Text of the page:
2. ALP, alkaline phosphatase; ALT, alanine transaminase; BI, Barthel index; LSNS, Lubben Social Network Scale; MLES, Modified Life Events Scale; MMSE, Mini-Mental State Examination; NIHSS, National Institute of Health Stroke Scale; PSD, post-stroke depression.
Age (years)66.9 ± 11.065.6 ± 11.3t = 0.8450.40
Female sex29 (47.5)209 (36.4)χ2 = 2.9150.09
Institutionalized§3 (4.9)18 (3.1) 0.44
Hypertension40 (65.6)405 (70.8)χ2 = 0.7220.40
Diabetes mellitus21 (34.4)186 (32.5)χ2 = 0.0970.76
Hyperlipidemia35 (57.4)359 (62.7)χ2 = 0.6520.42
Ischemic heart disease§4 (6.6)41 (7.2) 0.86
Previous stroke13 (21.3)114 (19.9)χ2 = 0.0690.80
On statins6 (9.8)68 (11.8)χ2 = 0.2210.64
MMSE score25.6 ± 3.126.6 ± 2.8t = −2.6930.01
NIHSS total score5.3 ± 3.64.2 ± 3.3t = 2.3340.01
BI score18.7 ± 2.319.2 ± 1.8t = −2.2360.02
LSNS score26.3 ± 8.130.6 ± 8.3t = −3.919<0.001
MLES score2.3 ± 1.31.8 ± 0.9t = 3.7520.006
Volume of acute infarcts (mL)23.5 ± 5.923.2 ± 16.2z = −0.1040.92
Location of acute infarcts    
Frontal lobe§6 (9.8)42 (7.3) 0.44
Parietal lobe§1 (1.3)41 (7.1) 0.17
Temporal lobe§1 (1.3)23 (4.0) 0.72
Occipital lobe§3 (4.9)10 (1.7) 0.12
Subcortical white matter14 (23.0)166 (28.9)χ2 = 0.8310.45
Basal ganglia8 (13.1)55 (9.6)χ2 = 0.8610.36
Infratentorial11 (18.0)106 (18.5)χ2 = 0.0000.98
ALT (IU/L)23.5 ± 16.523.2 ± 16.3t = 0.1490.88
ALP (IU/L)78.3 ± 24.278.0 ± 27.8t = 0.0050.94
Bilirubin  χ2 = 12.5830.006
Quartile 112 (19.7)152 (26.5)χ2 = 1.3340.28††
Quartile 218 (29.5)166 (28.9)χ2 = 0.0090.92††
Quartile 38 (13.1)143 (24.9)χ2 = 4.2350.04††
Quartile 423 (37.7)113 (19.7)χ2 = 10.6370.001††

The following variables were entered into the regression model: bilirubin level, female sex, and LSNS, MLES, MMSE, NIHSS and BI scores. Bilirubin level (≥14.1 μmol/L) remained a significant independent predictor of PSD, with an odds ratio of 2.4 (Table 2).

Table 2. Multivariate logistic model of the clinical determinants of PSD
VariableOdds ratio (95%CI)Pa
  1. aLogistic regression. BI, Barthel index; CI, confidence interval; LSNS, Lubben Social Network Scale; MLES, Modified Life Events Scale; MMSE, Mini-Mental State Examination; NIHSS, National Institute of Health Stroke Scale; PSD, post-stroke depression.
Bilirubin (quartile 4)2.383 (1.303–4.357)0.005
MLES score1.649 (1.274–2.135)<0.001
LSNS score0.948 (0.917–0.980)<0.002
Female sex 0.06
NIHSS score 0.12
MMSE score 0.29
BI score 0.58
R square 0.15


To the best of our knowledge, this is the first paper to report an association between bilirubin level and PSD. The results suggest that the bilirubin level is an important biological marker for the risk of depression in patients with ischemic stroke.

Bilirubin, a powerful antioxidant, increases after hemorrhagic stroke.[30] Higher bilirubin level was associated with more severe stroke on univariate analysis, possibly reflecting the intensity of initial oxidative stress, even though the level of bilirubin may not be an independent prognostic factor.[15] Severe stroke is also a known risk factor for PSD.[31] Hence, stroke severity could be a partial explanation for the link between bilirubin level and PSD. In this study, however, the association between bilirubin level and PSD was independent of stroke severity. Accordingly, there should be other explanations for the association.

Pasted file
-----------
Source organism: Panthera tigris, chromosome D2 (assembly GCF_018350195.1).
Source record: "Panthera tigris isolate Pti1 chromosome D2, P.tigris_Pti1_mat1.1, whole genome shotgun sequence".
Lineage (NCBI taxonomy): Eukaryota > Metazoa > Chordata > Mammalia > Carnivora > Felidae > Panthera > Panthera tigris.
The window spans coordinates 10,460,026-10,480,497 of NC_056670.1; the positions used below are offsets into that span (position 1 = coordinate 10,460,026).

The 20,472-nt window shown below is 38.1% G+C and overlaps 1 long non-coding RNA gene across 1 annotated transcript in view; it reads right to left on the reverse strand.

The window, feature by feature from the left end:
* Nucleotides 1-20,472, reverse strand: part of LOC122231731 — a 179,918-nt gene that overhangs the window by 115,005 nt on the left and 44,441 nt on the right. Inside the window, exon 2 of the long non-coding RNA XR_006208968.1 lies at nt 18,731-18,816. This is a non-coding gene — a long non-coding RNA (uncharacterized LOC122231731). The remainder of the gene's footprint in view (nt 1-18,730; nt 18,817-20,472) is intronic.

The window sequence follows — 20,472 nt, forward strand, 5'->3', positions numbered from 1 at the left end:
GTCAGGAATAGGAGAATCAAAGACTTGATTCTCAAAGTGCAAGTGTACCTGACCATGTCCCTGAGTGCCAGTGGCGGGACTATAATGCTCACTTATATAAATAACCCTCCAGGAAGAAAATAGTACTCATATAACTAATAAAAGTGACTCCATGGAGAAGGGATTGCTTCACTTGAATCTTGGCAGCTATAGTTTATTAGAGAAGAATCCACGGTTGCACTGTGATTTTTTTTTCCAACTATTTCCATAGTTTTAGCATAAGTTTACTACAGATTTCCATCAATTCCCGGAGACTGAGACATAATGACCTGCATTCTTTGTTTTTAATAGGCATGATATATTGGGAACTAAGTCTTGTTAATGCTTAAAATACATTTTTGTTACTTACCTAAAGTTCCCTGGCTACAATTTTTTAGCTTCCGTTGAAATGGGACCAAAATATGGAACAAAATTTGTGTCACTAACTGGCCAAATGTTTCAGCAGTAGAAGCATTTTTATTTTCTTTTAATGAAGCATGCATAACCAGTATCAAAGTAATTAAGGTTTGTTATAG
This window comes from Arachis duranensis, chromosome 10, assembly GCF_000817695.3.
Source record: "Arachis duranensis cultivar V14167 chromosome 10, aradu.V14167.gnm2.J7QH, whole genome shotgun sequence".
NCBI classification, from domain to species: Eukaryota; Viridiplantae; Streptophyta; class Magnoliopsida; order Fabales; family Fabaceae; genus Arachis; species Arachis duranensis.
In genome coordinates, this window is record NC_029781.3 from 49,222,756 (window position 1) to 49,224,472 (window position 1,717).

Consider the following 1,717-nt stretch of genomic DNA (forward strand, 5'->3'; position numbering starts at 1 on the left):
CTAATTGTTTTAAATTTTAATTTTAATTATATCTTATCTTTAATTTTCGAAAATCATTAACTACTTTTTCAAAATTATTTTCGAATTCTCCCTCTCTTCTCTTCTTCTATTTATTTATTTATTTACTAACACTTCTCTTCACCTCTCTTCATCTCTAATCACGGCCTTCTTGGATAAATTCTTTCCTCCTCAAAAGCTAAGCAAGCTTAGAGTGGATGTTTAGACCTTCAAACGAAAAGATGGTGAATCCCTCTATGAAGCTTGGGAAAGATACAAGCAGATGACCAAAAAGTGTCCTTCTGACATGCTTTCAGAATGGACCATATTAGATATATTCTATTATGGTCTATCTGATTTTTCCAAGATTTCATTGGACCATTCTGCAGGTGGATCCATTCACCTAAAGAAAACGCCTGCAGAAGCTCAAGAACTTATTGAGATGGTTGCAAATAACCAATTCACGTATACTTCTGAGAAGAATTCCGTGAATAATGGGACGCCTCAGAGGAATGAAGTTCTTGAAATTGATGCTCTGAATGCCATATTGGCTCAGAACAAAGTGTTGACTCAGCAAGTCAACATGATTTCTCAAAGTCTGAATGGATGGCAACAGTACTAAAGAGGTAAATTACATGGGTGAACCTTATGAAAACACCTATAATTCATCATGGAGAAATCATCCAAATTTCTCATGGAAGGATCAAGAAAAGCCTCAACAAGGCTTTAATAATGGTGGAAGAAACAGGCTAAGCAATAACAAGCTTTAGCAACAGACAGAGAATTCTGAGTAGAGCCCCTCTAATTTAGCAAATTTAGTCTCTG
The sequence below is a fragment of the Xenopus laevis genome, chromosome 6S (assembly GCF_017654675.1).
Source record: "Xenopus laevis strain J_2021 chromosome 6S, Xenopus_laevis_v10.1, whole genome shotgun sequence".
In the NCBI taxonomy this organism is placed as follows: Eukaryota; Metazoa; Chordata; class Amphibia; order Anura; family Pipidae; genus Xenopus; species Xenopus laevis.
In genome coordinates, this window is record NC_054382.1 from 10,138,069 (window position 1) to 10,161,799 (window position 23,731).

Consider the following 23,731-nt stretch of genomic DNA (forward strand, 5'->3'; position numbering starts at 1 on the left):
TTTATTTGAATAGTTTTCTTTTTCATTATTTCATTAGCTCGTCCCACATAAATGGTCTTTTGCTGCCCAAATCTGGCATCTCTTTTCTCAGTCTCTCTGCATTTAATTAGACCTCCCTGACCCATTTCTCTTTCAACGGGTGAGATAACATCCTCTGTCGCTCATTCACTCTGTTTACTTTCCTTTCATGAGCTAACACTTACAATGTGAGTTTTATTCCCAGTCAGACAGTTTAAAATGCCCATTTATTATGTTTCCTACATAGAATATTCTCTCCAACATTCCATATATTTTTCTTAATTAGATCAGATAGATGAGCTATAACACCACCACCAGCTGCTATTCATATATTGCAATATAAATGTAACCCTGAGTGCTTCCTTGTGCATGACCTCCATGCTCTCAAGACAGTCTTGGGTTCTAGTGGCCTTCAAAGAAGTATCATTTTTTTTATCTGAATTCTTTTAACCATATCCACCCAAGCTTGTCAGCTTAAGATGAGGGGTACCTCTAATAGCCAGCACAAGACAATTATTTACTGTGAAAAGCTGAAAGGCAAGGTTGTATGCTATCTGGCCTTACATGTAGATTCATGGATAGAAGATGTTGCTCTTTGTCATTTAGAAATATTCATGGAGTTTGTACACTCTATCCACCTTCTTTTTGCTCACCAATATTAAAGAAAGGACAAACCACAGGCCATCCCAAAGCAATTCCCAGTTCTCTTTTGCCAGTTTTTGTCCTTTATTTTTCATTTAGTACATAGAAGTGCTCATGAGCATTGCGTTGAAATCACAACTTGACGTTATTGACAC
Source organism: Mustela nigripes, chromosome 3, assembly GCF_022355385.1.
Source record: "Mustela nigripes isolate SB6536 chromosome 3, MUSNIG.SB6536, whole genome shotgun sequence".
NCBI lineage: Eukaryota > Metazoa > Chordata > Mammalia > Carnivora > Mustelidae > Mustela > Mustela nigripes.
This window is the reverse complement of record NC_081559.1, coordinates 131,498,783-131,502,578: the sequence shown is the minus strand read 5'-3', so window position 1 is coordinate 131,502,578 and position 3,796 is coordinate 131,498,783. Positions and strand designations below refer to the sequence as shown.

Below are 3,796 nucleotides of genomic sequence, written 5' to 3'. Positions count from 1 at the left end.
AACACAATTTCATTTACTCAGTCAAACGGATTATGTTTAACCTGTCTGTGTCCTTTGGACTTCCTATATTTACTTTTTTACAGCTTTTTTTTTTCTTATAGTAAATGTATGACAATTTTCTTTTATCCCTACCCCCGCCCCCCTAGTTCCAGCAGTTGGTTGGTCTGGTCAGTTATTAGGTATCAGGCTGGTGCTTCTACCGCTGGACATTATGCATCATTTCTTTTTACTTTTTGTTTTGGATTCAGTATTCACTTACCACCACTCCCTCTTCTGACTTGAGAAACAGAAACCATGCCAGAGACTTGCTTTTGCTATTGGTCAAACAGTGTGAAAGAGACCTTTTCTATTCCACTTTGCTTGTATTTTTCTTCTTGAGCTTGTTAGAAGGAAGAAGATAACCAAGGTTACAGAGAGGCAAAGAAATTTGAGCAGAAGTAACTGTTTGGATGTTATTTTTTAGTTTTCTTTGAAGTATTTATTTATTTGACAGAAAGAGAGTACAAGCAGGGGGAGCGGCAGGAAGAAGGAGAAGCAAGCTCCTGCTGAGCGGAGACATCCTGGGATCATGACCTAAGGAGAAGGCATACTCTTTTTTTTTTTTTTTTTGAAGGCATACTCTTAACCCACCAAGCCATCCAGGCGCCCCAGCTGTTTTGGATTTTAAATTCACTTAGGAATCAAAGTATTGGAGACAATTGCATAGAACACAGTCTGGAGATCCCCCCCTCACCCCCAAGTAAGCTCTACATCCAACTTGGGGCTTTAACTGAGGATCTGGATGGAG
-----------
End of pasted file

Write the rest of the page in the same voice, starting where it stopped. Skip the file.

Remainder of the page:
High levels of psychological stress have been reported in stroke survivors.[32] Acute psychological stress increases bilirubin metabolites in human urine,[33] the level of which is correlated with the level of perceived stress. Bilirubin metabolites can be useful markers of stress.[33] Although the level of bilirubin was not reported in the aforementioned study, it is possible that an acute stroke, which is a life-threatening condition, acts as a major psychological stressor, which in turn increases the level of bilirubin production. A higher level of bilirubin, like a higher level of cortisol,[34] may indicate a higher level of perceived stress, which increases the risk of depression.[35] Future studies should measure the level of perceived stress in acute stroke to test this hypothesis.

In this study, the volume and location of acute infarcts were not associated with PSD. Despite numerous attempts to establish a relationship between localization of stroke and PSD, this issue remains contentious,[36] possibly due to differences in study design, measurement of depression and neuroimaging methods.[37] Doubts have been raised about the classical single-stroke-based neuroanatomical model of PSD, suggesting that the vascular burden due to the chronic accumulation of small macro- and microvascular lesions may be the crucial determinant of PSD.[38]

The main limitation of this study was the fairly low recruitment rate and frequency of PSD, which resulted in a relatively small number of affected patients and, in turn, reduced the statistical power of the study. The low PSD frequency may be because subjects with a history of depression were excluded and the severity of stroke in the sample was mild. Another limitation was that PSD assessment was made only once, at the 3-month follow up, whereas the NIHSS was used only at the acute stage. Patients who had more severe stroke died before the 3-month follow up or became depressed later were not included. Those who were unable to give informed consent due to dementia or aphasia were also excluded. It should also be emphasized that the observed association should not be treated as a measure of depression to inform clinical practice. A further limitation was that MRI was not performed on the same day after the onset of the stroke. The literature suggests that serum bilirubin decreases during the acute phase of ischemic stroke,[16] which may have affected the present results. Finally, all subjects were of Chinese ethnicity. These selection biases limit the generalizability of the findings.


High bilirubin level is associated with the risk of PSD. Further investigations are needed to clarify the underlying pathophysiological link between bilirubin level and PSD.


There is no conflict of interest.